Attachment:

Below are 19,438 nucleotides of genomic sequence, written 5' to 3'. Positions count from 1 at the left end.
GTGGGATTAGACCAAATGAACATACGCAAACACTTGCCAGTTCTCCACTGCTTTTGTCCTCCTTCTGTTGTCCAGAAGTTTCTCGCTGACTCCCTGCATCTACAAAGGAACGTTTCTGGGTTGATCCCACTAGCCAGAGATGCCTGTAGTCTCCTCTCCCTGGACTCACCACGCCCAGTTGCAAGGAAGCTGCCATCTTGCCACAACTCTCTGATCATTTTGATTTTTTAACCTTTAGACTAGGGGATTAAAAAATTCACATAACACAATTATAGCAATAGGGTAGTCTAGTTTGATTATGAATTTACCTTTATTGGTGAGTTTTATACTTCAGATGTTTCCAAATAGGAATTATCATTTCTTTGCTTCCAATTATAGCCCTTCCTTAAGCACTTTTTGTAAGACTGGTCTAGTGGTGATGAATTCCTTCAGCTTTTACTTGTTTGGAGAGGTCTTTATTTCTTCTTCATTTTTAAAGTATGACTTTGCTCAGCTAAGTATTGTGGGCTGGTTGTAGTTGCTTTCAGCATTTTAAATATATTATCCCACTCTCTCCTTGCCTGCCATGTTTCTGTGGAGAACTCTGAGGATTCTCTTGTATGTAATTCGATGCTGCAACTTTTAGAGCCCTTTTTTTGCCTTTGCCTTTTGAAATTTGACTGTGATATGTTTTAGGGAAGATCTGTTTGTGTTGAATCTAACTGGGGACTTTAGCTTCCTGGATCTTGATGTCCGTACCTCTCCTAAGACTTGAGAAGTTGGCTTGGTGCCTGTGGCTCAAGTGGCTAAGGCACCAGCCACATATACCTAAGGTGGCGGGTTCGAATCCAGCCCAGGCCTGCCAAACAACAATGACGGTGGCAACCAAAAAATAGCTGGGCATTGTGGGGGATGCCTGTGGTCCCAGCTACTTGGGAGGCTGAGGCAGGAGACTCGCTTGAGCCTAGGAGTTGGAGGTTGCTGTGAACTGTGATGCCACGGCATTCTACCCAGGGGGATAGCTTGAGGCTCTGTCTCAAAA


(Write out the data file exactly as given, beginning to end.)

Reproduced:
Below are 19,438 nucleotides of genomic sequence, written 5' to 3'. Positions count from 1 at the left end.
GTGGGATTAGACCAAATGAACATACGCAAACACTTGCCAGTTCTCCACTGCTTTTGTCCTCCTTCTGTTGTCCAGAAGTTTCTCGCTGACTCCCTGCATCTACAAAGGAACGTTTCTGGGTTGATCCCACTAGCCAGAGATGCCTGTAGTCTCCTCTCCCTGGACTCACCACGCCCAGTTGCAAGGAAGCTGCCATCTTGCCACAACTCTCTGATCATTTTGATTTTTTAACCTTTAGACTAGGGGATTAAAAAATTCACATAACACAATTATAGCAATAGGGTAGTCTAGTTTGATTATGAATTTACCTTTATTGGTGAGTTTTATACTTCAGATGTTTCCAAATAGGAATTATCATTTCTTTGCTTCCAATTATAGCCCTTCCTTAAGCACTTTTTGTAAGACTGGTCTAGTGGTGATGAATTCCTTCAGCTTTTACTTGTTTGGAGAGGTCTTTATTTCTTCTTCATTTTTAAAGTATGACTTTGCTCAGCTAAGTATTGTGGGCTGGTTGTAGTTGCTTTCAGCATTTTAAATATATTATCCCACTCTCTCCTTGCCTGCCATGTTTCTGTGGAGAACTCTGAGGATTCTCTTGTATGTAATTCGATGCTGCAACTTTTAGAGCCCTTTTTTTGCCTTTGCCTTTTGAAATTTGACTGTGATATGTTTTAGGGAAGATCTGTTTGTGTTGAATCTAACTGGGGACTTTAGCTTCCTGGATCTTGATGTCCGTACCTCTCCTAAGACTTGAGAAGTTGGCTTGGTGCCTGTGGCTCAAGTGGCTAAGGCACCAGCCACATATACCTAAGGTGGCGGGTTCGAATCCAGCCCAGGCCTGCCAAACAACAATGACGGTGGCAACCAAAAAATAGCTGGGCATTGTGGGGGATGCCTGTGGTCCCAGCTACTTGGGAGGCTGAGGCAGGAGACTCGCTTGAGCCTAGGAGTTGGAGGTTGCTGTGAACTGTGATGCCACGGCATTCTACCCAGGGGGATAGCTTGAGGCTCTGTCTCAAAA